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Aug 5, 2009

On the awfulness of Clive James

Australian Literary Review have published another whopper Clive James poem. His poetry is "self-parodic" and "depressingly bad" , sighs Guy Rundle.

Sigh. Another Australian Literary Review, another Clive James poem, its very existence subtracting from the sum worth of poetry as a mode of expression. This one Aldeburgh Dawn is about a literary festival that James attended. When it’s not merely self-parodic:

Later, near midnight, on the esplanade
A pair of ancient people hand in hand
Sit on a bench. Ideally they should be
The ghosts of Vishnevskaya and Rostropovich…

It’s merely depressingly bad. Take the start:

‘From slate sea that would gleam white were it not
The Gulf Stream cooled by nothing except England
A run-down sun emerges to remind me
How far it came from last night where it always
Behaves as if it had never been to Europe
And burns your cheeks….

Dexterous, yes. Sets a global context, time of day, hints at author’s origins, knows what a horse is. The point? Even though the sun’s out, it’s chilly. Amazingly for a poem that begins with small-talk about the weather, it gets more boring as it goes on, quite an anti-achievement. The ‘it’s coolish’ passage has the mark of great bad poetry a la former laureate Alfred Austin, whose famous lines in a poem on the death of George V set the standard:

Across the wires the electric message came
He is no better, he is much the same.

There’s nothing wrong with writing popular verse and/or submitting to the discipline of rhyme and scansion. Betjeman and Larkin could do it, because they wrote about things people know and are moved by, suburban life, hospital visits, the tedium of work, etc etc. James attempts a popular mode, then lards it with references that, in 2009, only cultural specialists will know:

The light is thin, the wind is chill-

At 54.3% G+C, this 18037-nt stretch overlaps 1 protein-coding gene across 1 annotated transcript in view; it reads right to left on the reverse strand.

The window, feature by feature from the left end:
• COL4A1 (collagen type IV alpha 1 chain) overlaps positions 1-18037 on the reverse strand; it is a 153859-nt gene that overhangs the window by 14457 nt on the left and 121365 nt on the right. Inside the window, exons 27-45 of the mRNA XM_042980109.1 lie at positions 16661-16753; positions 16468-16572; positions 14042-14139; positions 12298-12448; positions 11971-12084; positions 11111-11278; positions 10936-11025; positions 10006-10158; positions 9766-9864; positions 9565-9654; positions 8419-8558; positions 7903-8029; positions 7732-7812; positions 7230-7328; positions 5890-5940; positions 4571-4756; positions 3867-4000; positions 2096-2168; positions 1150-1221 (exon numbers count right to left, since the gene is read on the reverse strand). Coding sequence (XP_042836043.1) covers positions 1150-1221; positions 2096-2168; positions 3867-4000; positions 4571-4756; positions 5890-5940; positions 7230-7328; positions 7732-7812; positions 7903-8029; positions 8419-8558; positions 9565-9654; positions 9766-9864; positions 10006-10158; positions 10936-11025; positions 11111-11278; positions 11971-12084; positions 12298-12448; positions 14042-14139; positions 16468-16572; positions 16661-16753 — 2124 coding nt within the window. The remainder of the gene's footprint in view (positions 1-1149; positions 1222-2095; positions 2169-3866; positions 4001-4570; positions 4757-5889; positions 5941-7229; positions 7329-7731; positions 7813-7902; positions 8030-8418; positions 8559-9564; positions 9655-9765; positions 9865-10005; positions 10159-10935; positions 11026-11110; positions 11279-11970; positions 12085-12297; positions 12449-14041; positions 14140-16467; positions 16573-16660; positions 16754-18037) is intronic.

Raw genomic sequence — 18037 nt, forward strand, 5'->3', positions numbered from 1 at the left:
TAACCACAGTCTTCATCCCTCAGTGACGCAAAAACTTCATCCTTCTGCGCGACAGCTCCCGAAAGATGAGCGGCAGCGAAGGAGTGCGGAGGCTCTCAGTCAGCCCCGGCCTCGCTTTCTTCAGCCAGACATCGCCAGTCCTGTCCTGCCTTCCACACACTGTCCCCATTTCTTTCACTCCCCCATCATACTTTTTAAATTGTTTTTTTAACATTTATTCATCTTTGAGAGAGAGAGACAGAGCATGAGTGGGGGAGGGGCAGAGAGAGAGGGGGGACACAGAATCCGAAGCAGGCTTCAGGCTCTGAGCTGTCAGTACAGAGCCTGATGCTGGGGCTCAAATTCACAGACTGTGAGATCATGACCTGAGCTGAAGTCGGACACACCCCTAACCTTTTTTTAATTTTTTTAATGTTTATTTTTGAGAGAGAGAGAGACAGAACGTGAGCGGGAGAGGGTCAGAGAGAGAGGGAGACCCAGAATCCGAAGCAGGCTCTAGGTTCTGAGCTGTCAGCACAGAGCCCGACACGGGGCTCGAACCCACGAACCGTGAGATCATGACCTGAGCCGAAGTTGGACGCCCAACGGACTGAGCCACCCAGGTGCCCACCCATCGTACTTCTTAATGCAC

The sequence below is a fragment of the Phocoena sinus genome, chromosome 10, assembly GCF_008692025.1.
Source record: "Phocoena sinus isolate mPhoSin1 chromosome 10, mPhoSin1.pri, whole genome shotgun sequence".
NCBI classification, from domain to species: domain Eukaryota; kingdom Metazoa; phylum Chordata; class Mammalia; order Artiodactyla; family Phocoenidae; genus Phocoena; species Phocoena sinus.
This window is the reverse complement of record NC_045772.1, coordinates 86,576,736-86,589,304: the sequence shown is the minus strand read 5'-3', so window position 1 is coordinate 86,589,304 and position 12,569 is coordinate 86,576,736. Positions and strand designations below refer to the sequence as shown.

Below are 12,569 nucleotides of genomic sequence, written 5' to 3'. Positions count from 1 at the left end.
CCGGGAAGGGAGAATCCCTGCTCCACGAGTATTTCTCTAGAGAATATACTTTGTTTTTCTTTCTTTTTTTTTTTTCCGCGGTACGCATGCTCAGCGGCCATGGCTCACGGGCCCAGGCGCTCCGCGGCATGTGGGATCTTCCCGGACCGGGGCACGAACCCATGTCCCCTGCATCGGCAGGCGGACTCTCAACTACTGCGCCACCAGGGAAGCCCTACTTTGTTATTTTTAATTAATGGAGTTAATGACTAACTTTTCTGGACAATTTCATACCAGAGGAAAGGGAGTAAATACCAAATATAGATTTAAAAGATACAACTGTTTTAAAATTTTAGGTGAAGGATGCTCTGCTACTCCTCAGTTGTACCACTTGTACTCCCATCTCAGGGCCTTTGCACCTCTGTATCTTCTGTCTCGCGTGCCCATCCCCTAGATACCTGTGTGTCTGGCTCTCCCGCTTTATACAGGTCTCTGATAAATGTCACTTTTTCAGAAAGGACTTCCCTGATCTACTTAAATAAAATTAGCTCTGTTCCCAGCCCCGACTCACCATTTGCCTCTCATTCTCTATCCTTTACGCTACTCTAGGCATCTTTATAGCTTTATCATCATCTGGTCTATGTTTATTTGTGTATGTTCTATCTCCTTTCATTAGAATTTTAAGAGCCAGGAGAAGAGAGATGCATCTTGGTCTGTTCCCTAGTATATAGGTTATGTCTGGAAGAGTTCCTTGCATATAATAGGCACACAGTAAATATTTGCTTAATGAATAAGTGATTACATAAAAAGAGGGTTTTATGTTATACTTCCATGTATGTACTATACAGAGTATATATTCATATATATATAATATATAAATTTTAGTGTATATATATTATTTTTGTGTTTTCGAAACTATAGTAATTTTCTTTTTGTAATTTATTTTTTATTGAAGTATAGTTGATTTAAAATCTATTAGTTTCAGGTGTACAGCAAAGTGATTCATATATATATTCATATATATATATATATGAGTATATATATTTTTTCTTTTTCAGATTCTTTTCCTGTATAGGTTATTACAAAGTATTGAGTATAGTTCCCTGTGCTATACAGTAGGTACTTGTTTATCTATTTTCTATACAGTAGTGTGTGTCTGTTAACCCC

The strain of love as sung by Peter Pears-

Which piggybacks on Pears’s — Benjamin Britton’s lover and preferred interpreter of his vocal music — performance of Peter Grimes*. Most people who get that reference (used to little effect in any case) will be nauseated by the poem’s doggerel style, while for most of those who like the sing-song, it’s a dead line.

Why do people keep publishing this stuff? It’s not as if James doesn’t give us a clue — in his unentertaining novel The Remake, he has a stocky character named ‘CJ’ jogging around a track. Who’s that guy someone asks? Writer, someone replies, “his poetry sounds like reproduction furniture looks.”

The fact that this line is exact and telling suggests James’s tragedy: he’s a gag writer and whatever lightning-strike gave him that skill simultaneously foreclosed the capacity to do something else. The more he strains to take the world seriously (witness his 900 page Cultural Amnesia, a self-serving book of drive-by essays, dedicated to Aung Sung Suu Kyi, among others) the more awful the result.

The man’s a brilliant highbrow parodist, a capable light-verse writer, but he has never been and never will be a poet of interest. His continued publication in that mode in Australia is pure cultural cringe (when it isn’t actual sycophancy), to the boy who made good in London. Yet, with the exception of Peter Porter, all the genuinely talented poets — Hope, Murray, Wright, Gig Ryan, Kevin Hart, Forbes, and many more — stayed or returned, as did the novelists, while the critics, commentators and hustlers (James, Hughes, Greer) went. The process is self-selecting.

It’s reasonable that something like ALR would want to publish relatively more accessible poetry, rather than a full John Kinsella head-reaming, but there are plenty of poets who write in that mode. It doesn’t matter where they are, it just matters that they’re good. James ain’t. Posterity will record him as remarking that Arnold Schwarzenegger looks like a “condom stuffed with walnuts”** and that’s it. A small grave, but not nothing. I’ve measured it from side to side/tis one line long and four words wide.

*I think. Unless it’s something else. I had to read the libretto of this depressing opera as a set-text in Year 8. Why? Why?

**even here he’s tiresome, insisting that the funnier version is his original remark that the governator looks like “a brown condom stuffed with walnuts.” But the joke has been wiki-edited in the retelling to be tighter and funnier. You don’t need the word “brown”, because any condom stuffed with walnuts would look like a body-builder — so the colour distinction is redundant and slows the gag down. Christ, I badly need to retrain for a new profession.

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23 comments

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23 thoughts on “On the awfulness of Clive James

  1. Bullmore's Ghost

    There was an old expat named Clive
    Who penned essays and such to survive
    But his poetry stank
    Like a rank septic tank
    ‘Twas just his gags that kept him alive.

  2. Venise Alstergren

    KERRY: My dear old Grandma wrote stuff like that. Back to tendering for the Casino Celestiale. 🙂 🙂 🙂

  3. Bullmore's Ghost

    VA: Your dear old Grandma sounds like a very fine woman indeed.